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The Root Cause of Central American Migration? The United States

Approximately six months in, the Biden administration has proposed a strange combination of policies to address immigration. President Biden’s proposals contain humanitarian measures: a path to legal status for the undocumented individuals in the United States, rebuilding the asylum process and bolstering legal paths for Central American migration. Yet, they also blend in anti-immigrant hard-line sentiment, epitomized by Vice President Harris’s recent admonition to Central Americans: “Do not come. Do not come. The United States will continue to enforce our laws and secure our border.”

And it’s not just words: The Biden administration is aggressively pushing border enforcement southward, enlisting Mexican, Guatemalan and Honduran authorities to militarize their own southern borders and to increase what’s blandly known as “interior enforcement.”

Finally, there’s Biden’s “Plan to Build Security and Prosperity in Partnership with the People of Central America.” While claiming to address the “root causes” of migration, including poverty, violence and corruption, the plan actually reasserts a long-standing bipartisan approach to the region: bringing “progress” to unruly people of color through foreign investment backed up by military force. The United States has used this playbook repeatedly, such as with the 19th century’s “Manifest Destiny,” the early 20th century’s “dollar diplomacy” and the recent drug wars.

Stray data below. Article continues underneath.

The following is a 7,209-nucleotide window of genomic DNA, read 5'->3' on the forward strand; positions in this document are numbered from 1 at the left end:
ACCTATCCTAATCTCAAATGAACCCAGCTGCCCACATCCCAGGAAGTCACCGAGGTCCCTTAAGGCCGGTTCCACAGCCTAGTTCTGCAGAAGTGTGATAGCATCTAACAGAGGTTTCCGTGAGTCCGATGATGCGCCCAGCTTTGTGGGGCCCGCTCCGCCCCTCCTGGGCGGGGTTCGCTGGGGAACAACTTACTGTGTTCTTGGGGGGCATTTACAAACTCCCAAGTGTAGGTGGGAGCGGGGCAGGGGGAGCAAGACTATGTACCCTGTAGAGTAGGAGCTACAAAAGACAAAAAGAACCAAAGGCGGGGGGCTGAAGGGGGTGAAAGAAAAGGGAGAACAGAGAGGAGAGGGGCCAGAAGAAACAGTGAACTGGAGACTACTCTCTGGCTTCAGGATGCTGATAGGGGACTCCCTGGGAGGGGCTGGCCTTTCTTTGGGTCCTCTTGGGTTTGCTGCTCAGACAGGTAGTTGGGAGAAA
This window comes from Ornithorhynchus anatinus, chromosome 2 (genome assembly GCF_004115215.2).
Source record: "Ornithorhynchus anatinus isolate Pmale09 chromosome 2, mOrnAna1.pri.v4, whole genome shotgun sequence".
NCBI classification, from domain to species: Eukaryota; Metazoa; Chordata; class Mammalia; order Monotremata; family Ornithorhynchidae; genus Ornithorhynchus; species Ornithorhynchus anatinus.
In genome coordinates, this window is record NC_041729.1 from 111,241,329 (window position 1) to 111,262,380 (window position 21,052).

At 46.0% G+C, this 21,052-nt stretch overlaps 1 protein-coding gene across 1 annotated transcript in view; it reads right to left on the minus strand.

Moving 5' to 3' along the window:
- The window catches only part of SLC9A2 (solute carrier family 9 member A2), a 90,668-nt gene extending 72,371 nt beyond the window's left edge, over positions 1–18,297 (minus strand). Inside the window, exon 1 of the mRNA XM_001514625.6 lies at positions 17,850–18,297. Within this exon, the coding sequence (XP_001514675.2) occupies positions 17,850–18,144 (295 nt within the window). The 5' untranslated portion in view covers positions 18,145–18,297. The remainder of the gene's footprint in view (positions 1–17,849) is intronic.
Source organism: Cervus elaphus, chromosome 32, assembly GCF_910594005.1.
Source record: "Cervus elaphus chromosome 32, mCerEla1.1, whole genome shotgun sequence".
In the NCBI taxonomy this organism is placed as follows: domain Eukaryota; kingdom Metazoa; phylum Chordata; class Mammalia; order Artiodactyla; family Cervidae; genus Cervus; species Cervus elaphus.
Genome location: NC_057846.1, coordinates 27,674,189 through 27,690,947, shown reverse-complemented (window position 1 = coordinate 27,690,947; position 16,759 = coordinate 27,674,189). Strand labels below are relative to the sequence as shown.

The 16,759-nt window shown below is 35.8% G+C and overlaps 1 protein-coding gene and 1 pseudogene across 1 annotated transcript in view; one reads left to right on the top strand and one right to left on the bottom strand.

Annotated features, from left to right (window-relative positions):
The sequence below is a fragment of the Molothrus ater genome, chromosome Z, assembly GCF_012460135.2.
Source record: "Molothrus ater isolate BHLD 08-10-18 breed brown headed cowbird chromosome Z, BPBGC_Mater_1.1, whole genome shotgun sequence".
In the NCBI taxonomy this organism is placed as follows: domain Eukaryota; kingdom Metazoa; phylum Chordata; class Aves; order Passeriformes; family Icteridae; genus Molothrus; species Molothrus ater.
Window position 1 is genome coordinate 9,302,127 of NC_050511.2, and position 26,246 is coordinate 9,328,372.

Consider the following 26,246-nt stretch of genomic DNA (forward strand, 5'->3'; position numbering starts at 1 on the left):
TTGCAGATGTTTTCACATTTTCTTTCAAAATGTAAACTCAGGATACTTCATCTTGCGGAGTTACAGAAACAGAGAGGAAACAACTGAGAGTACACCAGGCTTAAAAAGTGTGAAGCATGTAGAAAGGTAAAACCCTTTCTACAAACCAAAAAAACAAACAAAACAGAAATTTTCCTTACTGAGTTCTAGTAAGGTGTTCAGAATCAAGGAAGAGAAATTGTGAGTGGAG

Biden is on the right track by acknowledging that the causes of immigration have a lot to do with conditions on the ground in Central America. But what he, like many others before him, conveniently ignores is that it is precisely this U.S. domination, foreign investment and military force that are the “root causes” of the conditions on the ground that the policy purports to overcome.

For the past century and a half, Central America has been subject to the whims of U.S. corporations backed by the U.S. government. In the 19th century, U.S. adventurers and filibusters invaded Central America, settled there and advertised the region as an easy route to the California Gold Rush. Starting at the end of the century, the United Fruit Company developed massive banana plantations along the Caribbean coast and established regular shipping routes in the region, taking advantage of cheap land and labor and creating a market for bananas in the United States.

As the United States became more of a world power around the turn of the 20th century, it relied upon the Monroe Doctrine (1820s), which warned Europeans against interfering in the hemisphere, and the Roosevelt Corollary (1900s), which claimed the right to exercise “international police power” when U.S. investments were threatened to drive out European imperial competitors and take control of Central America’s finances. The U.S. empire in the region included territorial occupation and political meddling: The U.S. Marines occupied Nicaragua from 1912 to 1933 to protect private U.S. interests and canal-building options, setting the stage for its U.S.-trained leader, Anastasio Somoza, to install a decades-long family dictatorship.

Read entire article at Made By History at the Washington Post